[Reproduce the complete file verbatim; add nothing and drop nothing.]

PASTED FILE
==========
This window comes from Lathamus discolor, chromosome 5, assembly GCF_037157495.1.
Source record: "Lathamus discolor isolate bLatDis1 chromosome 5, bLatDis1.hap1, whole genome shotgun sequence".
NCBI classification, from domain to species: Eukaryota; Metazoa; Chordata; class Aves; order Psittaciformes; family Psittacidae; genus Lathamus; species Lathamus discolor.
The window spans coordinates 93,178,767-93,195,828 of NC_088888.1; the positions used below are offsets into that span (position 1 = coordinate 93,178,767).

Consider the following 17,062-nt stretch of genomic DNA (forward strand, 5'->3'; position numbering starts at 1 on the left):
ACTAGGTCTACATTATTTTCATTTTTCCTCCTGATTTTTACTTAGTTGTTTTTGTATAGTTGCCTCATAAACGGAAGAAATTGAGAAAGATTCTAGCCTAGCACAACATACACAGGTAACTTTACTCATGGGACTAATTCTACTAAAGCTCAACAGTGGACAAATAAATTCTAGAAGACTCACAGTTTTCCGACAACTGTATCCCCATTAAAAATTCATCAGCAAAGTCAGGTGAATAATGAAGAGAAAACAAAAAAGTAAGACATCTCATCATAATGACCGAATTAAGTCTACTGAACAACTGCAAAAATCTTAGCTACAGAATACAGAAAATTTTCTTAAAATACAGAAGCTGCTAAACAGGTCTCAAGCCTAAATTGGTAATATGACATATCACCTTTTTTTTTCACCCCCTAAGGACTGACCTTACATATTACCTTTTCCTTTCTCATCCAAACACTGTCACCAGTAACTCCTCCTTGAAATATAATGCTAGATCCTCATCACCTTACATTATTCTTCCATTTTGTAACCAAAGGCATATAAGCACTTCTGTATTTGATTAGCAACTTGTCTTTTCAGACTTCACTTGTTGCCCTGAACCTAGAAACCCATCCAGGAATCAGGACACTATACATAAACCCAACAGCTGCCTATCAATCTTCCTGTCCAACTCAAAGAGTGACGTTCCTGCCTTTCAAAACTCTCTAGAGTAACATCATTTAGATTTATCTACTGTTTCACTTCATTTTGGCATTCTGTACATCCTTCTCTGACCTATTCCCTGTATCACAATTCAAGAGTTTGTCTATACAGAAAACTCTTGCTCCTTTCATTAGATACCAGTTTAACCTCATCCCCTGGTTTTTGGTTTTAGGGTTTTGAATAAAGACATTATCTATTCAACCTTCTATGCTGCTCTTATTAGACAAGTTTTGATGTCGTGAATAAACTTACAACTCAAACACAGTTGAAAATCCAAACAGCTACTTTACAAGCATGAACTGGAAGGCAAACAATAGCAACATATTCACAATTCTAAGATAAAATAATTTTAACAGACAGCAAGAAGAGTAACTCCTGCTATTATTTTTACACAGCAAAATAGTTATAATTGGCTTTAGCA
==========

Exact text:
This window comes from Lathamus discolor, chromosome 5, assembly GCF_037157495.1.
Source record: "Lathamus discolor isolate bLatDis1 chromosome 5, bLatDis1.hap1, whole genome shotgun sequence".
NCBI classification, from domain to species: Eukaryota; Metazoa; Chordata; class Aves; order Psittaciformes; family Psittacidae; genus Lathamus; species Lathamus discolor.
The window spans coordinates 93,178,767-93,195,828 of NC_088888.1; the positions used below are offsets into that span (position 1 = coordinate 93,178,767).

Consider the following 17,062-nt stretch of genomic DNA (forward strand, 5'->3'; position numbering starts at 1 on the left):
ACTAGGTCTACATTATTTTCATTTTTCCTCCTGATTTTTACTTAGTTGTTTTTGTATAGTTGCCTCATAAACGGAAGAAATTGAGAAAGATTCTAGCCTAGCACAACATACACAGGTAACTTTACTCATGGGACTAATTCTACTAAAGCTCAACAGTGGACAAATAAATTCTAGAAGACTCACAGTTTTCCGACAACTGTATCCCCATTAAAAATTCATCAGCAAAGTCAGGTGAATAATGAAGAGAAAACAAAAAAGTAAGACATCTCATCATAATGACCGAATTAAGTCTACTGAACAACTGCAAAAATCTTAGCTACAGAATACAGAAAATTTTCTTAAAATACAGAAGCTGCTAAACAGGTCTCAAGCCTAAATTGGTAATATGACATATCACCTTTTTTTTTCACCCCCTAAGGACTGACCTTACATATTACCTTTTCCTTTCTCATCCAAACACTGTCACCAGTAACTCCTCCTTGAAATATAATGCTAGATCCTCATCACCTTACATTATTCTTCCATTTTGTAACCAAAGGCATATAAGCACTTCTGTATTTGATTAGCAACTTGTCTTTTCAGACTTCACTTGTTGCCCTGAACCTAGAAACCCATCCAGGAATCAGGACACTATACATAAACCCAACAGCTGCCTATCAATCTTCCTGTCCAACTCAAAGAGTGACGTTCCTGCCTTTCAAAACTCTCTAGAGTAACATCATTTAGATTTATCTACTGTTTCACTTCATTTTGGCATTCTGTACATCCTTCTCTGACCTATTCCCTGTATCACAATTCAAGAGTTTGTCTATACAGAAAACTCTTGCTCCTTTCATTAGATACCAGTTTAACCTCATCCCCTGGTTTTTGGTTTTAGGGTTTTGAATAAAGACATTATCTATTCAACCTTCTATGCTGCTCTTATTAGACAAGTTTTGATGTCGTGAATAAACTTACAACTCAAACACAGTTGAAAATCCAAACAGCTACTTTACAAGCATGAACTGGAAGGCAAACAATAGCAACATATTCACAATTCTAAGATAAAATAATTTTAACAGACAGCAAGAAGAGTAACTCCTGCTATTATTTTTACACAGCAAAATAGTTATAATTGGCTTTAGCA